Thursday, February 24, 2011

Tourist's Dream, Conservationist's Nightmare

Boot Key Harbor, Marathon, FL
34 42.54 N 081 05.58 W






The other day I rowed into the marina to get some fresh water.  When I got there, I could see that it was busy.   As you see in the picture, there was a manatee there sipping at the fresh water.


Somebody (all present denied it was them) left the valve on the water hose partially open, it fed in to a pipe and the fresh water dripped out.  The manatee loved that, and he (she?) was happily lapping up the drops.   A young girl was scratching the manatee's nose.


One's first reaction to such a scene is "how charming."   On second thought, one realizes that this is a wild animal and that its survival could be harmed by familiarity with humans, or dependence on human sources of fresh water.   Doing what those people did is illegal and morally wrong.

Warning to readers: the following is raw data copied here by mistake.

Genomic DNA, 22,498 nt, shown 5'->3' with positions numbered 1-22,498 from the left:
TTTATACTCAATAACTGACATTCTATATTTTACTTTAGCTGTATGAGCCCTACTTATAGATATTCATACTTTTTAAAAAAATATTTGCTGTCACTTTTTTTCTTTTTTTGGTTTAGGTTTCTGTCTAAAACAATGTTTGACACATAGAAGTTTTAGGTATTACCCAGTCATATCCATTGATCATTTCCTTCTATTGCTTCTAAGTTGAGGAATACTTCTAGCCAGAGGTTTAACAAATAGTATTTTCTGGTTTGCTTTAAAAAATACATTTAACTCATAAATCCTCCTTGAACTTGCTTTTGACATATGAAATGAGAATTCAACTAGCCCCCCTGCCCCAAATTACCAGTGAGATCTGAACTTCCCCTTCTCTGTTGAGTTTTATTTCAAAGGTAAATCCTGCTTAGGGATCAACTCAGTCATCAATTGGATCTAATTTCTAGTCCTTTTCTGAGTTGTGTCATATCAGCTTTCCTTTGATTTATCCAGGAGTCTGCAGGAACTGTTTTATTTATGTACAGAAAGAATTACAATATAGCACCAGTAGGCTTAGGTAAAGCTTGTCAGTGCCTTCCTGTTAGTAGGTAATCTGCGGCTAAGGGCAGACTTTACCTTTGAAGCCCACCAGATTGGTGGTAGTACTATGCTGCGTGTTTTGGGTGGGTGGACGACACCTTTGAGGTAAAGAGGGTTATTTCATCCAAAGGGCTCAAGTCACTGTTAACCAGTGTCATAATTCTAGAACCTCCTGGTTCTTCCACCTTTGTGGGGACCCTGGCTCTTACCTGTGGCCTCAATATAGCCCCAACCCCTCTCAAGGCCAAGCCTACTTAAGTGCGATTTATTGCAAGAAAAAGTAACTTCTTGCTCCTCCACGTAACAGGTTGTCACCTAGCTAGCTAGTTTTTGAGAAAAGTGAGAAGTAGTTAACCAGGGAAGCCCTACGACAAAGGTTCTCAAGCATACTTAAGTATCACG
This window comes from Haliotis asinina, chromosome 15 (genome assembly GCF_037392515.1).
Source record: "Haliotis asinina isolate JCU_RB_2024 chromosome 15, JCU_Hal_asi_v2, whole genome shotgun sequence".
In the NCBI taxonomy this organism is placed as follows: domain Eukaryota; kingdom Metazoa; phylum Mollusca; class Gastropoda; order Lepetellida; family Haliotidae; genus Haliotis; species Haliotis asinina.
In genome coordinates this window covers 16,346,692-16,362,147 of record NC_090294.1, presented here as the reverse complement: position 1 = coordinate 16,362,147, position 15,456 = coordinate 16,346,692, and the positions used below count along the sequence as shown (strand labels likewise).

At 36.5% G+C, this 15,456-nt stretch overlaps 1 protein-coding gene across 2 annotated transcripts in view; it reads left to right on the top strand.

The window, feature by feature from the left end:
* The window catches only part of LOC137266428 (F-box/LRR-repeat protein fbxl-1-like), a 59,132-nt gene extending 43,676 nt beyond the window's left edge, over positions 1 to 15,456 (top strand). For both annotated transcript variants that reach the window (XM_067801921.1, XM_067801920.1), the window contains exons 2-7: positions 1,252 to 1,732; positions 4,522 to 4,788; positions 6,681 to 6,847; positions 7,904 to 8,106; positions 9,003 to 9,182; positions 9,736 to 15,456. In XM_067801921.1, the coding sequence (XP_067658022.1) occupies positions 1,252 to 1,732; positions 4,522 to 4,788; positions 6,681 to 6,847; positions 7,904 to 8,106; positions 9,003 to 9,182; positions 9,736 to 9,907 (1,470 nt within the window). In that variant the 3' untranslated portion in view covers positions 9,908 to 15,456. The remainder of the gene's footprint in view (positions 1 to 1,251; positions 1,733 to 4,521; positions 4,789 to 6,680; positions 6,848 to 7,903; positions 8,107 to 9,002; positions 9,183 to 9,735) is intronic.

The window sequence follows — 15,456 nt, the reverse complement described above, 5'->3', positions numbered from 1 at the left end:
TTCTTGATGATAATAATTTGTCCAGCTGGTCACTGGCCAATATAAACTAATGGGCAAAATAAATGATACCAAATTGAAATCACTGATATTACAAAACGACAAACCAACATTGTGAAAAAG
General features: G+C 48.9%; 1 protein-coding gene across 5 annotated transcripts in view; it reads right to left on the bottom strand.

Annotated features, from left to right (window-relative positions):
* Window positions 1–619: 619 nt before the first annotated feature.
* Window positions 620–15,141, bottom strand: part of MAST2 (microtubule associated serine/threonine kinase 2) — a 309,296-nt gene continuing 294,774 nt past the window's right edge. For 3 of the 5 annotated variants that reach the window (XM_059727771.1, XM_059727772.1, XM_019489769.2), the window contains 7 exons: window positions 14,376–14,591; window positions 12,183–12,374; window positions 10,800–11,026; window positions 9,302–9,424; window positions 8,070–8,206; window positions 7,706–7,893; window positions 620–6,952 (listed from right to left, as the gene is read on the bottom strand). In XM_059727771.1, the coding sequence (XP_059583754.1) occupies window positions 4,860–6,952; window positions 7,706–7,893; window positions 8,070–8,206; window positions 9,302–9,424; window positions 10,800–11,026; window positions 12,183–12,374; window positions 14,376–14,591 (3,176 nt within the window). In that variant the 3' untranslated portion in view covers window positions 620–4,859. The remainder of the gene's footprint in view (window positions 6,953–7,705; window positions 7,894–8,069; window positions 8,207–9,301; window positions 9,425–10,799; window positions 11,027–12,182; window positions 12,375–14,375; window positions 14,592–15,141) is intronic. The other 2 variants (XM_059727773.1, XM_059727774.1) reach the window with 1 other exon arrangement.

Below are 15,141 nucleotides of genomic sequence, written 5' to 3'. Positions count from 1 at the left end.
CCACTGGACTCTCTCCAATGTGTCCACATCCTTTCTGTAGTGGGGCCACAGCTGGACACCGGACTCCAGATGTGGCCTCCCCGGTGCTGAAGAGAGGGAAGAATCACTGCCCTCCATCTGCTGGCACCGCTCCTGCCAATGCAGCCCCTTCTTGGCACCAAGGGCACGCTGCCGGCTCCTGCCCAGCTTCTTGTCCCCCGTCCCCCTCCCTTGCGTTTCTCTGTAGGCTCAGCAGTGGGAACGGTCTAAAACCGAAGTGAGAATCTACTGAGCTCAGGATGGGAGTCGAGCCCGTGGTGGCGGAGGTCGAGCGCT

Overall, this harbor is doing well.   In addition to small fish and birds, we have dolphins, manatees, pelicans, crocodiles, iguanas and a moray eel.  On very still mornings, if I have the porthole open, I can hear mourning doves.   Doves are definitely not marine birds.  They remind us that we're still close to the mainland.

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